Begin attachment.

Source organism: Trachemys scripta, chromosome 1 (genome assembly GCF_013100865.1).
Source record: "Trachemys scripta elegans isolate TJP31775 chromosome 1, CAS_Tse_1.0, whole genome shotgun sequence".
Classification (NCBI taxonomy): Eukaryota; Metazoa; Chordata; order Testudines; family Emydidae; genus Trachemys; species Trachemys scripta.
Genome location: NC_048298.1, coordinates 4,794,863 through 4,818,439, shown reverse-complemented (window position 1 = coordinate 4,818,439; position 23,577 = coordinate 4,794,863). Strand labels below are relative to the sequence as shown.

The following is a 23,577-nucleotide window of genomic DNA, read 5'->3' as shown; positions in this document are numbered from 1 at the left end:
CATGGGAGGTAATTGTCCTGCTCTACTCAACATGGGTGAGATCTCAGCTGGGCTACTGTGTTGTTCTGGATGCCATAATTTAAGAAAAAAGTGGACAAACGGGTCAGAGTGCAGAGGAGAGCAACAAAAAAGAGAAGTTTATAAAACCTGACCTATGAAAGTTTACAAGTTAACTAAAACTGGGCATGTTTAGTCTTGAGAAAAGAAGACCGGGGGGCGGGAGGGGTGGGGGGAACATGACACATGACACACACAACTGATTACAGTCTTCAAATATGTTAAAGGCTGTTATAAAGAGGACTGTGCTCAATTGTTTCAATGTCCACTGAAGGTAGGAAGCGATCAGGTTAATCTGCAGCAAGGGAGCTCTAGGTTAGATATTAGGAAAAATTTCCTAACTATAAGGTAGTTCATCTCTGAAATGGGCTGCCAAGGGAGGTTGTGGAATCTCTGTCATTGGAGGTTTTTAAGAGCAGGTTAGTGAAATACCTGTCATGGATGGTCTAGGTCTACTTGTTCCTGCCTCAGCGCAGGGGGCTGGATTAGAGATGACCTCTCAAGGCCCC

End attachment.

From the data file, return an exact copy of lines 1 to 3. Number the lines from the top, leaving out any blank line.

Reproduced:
Source organism: Trachemys scripta, chromosome 1 (genome assembly GCF_013100865.1).
Source record: "Trachemys scripta elegans isolate TJP31775 chromosome 1, CAS_Tse_1.0, whole genome shotgun sequence".
Classification (NCBI taxonomy): Eukaryota; Metazoa; Chordata; order Testudines; family Emydidae; genus Trachemys; species Trachemys scripta.